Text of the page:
Wendy Hanson: So welcome, everybody. It's so great to have you here today. And I have a fabulous guest that I've been a fan of for quite a while. We are going to talk about something today that everybody needs to be thinking about their career, and that you're responsible for your career. And what are you going to do, especially during this pandemic, we may even have opportunities, we'll have to talk about that. But let me introduce my wonderful guest, Julie Winkle Giulioni.
Julie Winkle Giulioni: "Giulioni".
Wendy: Thank you. Thank goodness she's done so she can correct my pronunciation. of her name. Julie helps organizations enhance learning, engagement, retention and the bottom line. Her consulting firm, Design Arounds, specializes in enterprise wide learning experiences and custom training. Named one of Inc magazine's top 100 speakers. Wow, Julie has traveled from Russia to China to Lithuania and beyond helping leaders around the world to help others grow. She's a sought after speaker for consistently delivering creative insights as well as practical takeaways that change behavior. And we met at a conference at an HR conference and I was at in the audience and I can concur that she is a fabulous speaker and was delighted she agreed to be on the show. So welcome, Julie.
Julie: Thank you so much, Wendy. I've really been looking forward to our conversation.
Wendy: Yes, and because I'm such a huge fan. We have the book "Help Them Grow, or Watch Them Go!" has been a big part of the masterclasses that we do at BetterManager. And we actually designed a new class with a company that's rolling it out to about 1600 employees, called Career Hacks 1:1. And we were able to use some of the great concepts that we're going to talk about today to be able to get that out in the world because I think what I love about the book is really has somewhat of a coaching model to it gets you questions to get you to think and, and it's very visual, which I love. So I totally recommend it to people. It's an easy, fun read, and I'm really glad that we found it in the beginning, and now we've connected with you so.
Julie: Yes, me too. Thank you.
Wendy: So tell tell me, how did you first get the idea that this was such an important conversation that was missing at work? Tell me a little background to that.
Julie: Yeah, you know, it's interesting because it's all not it didn't come as an idea. It has really come as a theme or a thread or sort of a constant presence in my life. And this idea of career development and career conversation and support for growth. Without even knowing it, it was just the oxygen I was breathing in the environment that I had the good fortune to be in. Early in my career, I had a couple of leaders, managers, who were just natural developers of people. They just had this way of looking into your soul and your capacity, helping you figure out what you loved what you wanted to do, what you didn't want to do, and created the playground for making that happen. And so, throughout, you know, from my very first job when I was 15, until 30, like the first 15 years of work, it was just this joyful, sandbox box of development with active support from leaders around the world. Then, of course, you know, like, 30, I hit my first I was gonna say bad boss, but it's really just a normal boss, who was more concerned about the end of the business. And, and, and that was when I realized, you know, the tremendous fortune I had early on in my career where I recognized the brilliance of the leaders I've worked for and well, and the generosity of spirit. And when I realized that what they had done every day was created a space for me through conversation through a relationship for growth and development. And so, when I hit that rough spot and saw how really uncomfortable and rewarding and and, you know, energy depleting it was to not have that I really did make a decision that I wanted to move into a space of helping leaders bring that capacity to the workplace and offer that experience to others. So it's been sorted gonna, you know, it didn't it's one of those things that you don't realize until you look back and connect the dots.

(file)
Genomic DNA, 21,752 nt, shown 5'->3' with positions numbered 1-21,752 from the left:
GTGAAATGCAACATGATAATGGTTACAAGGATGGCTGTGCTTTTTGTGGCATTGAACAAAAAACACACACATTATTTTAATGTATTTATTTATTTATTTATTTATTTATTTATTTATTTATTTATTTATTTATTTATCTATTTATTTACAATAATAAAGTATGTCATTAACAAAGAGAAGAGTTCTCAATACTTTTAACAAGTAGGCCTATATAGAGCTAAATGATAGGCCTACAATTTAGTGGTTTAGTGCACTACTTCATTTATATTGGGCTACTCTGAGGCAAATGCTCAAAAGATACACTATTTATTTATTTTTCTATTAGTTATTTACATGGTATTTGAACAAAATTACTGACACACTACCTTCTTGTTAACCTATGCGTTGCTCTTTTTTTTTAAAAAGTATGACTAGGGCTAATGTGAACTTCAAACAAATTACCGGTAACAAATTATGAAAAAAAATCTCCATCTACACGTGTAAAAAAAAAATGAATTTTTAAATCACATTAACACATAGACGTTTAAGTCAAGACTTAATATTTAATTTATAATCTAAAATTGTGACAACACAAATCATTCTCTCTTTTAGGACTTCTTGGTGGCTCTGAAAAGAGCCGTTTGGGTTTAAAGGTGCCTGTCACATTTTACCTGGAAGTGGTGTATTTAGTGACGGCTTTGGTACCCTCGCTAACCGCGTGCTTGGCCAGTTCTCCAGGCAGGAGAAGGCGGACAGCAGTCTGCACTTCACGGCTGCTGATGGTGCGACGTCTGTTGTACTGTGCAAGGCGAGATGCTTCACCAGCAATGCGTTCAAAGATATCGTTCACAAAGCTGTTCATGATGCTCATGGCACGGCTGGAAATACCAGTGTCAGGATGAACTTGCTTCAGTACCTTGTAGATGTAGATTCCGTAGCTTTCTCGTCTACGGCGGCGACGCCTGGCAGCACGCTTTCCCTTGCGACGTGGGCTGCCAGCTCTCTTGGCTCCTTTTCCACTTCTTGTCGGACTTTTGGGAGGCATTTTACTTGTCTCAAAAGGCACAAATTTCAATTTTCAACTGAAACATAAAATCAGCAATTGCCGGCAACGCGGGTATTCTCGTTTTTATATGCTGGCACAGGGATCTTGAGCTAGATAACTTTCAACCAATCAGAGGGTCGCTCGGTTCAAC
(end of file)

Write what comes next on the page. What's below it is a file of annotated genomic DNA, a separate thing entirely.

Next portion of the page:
Wendy: Like the water, you know, the frog in water – they don't realize.
Julie: Yes, exactly. And so what what I like to do is bring more of that water to the workplace. Because it makes such a difference in terms of the human spirit in terms of engagement in terms of retention, and bottom line results.
Wendy: And you point out such a good thing we don't know what we don't know like, you kind of thought everybody did this. You hit somebody do it, right.
Julie: Yeah. My friends would be complaining about work bosses, and I thought cash what's wrong with them? Very quickly figured out what boom, right?
Wendy: I did. I wish I knew where I heard this statistic. But I heard that at exit interviews, what comes up all the time is career development that people will put on their exit interview which were a little too late then to say no one ever asked me about my career?
Julie: Exactly. It's the number one reason people need an organization. And the number one reason people come to organizations and that process, the generational continuum, I think sometimes we think that it's more of a younger entrance to the workforce, who are, you know, in that fast track, looking for development? I did some research two years ago, it's all generations who really value learning, growth development.